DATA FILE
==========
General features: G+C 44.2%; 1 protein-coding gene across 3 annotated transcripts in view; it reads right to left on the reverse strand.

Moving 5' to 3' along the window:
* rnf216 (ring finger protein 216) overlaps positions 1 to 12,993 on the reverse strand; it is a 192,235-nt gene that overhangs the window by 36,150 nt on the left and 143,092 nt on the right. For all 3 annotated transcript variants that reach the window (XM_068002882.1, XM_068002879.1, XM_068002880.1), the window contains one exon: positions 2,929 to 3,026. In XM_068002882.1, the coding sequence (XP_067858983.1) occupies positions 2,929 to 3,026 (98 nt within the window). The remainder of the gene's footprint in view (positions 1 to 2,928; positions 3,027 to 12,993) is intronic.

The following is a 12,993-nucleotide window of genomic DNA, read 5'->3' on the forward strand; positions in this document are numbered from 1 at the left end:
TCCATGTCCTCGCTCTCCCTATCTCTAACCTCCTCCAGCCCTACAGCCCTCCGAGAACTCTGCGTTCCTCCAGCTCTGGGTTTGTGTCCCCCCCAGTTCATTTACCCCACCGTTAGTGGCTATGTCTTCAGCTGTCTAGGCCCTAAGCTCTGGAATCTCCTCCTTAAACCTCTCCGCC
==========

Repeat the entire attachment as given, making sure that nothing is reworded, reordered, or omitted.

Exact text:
General features: G+C 44.2%; 1 protein-coding gene across 3 annotated transcripts in view; it reads right to left on the reverse strand.

Moving 5' to 3' along the window:
* rnf216 (ring finger protein 216) overlaps positions 1 to 12,993 on the reverse strand; it is a 192,235-nt gene that overhangs the window by 36,150 nt on the left and 143,092 nt on the right. For all 3 annotated transcript variants that reach the window (XM_068002882.1, XM_068002879.1, XM_068002880.1), the window contains one exon: positions 2,929 to 3,026. In XM_068002882.1, the coding sequence (XP_067858983.1) occupies positions 2,929 to 3,026 (98 nt within the window). The remainder of the gene's footprint in view (positions 1 to 2,928; positions 3,027 to 12,993) is intronic.

The following is a 12,993-nucleotide window of genomic DNA, read 5'->3' on the forward strand; positions in this document are numbered from 1 at the left end:
TCCATGTCCTCGCTCTCCCTATCTCTAACCTCCTCCAGCCCTACAGCCCTCCGAGAACTCTGCGTTCCTCCAGCTCTGGGTTTGTGTCCCCCCCAGTTCATTTACCCCACCGTTAGTGGCTATGTCTTCAGCTGTCTAGGCCCTAAGCTCTGGAATCTCCTCCTTAAACCTCTCCGCC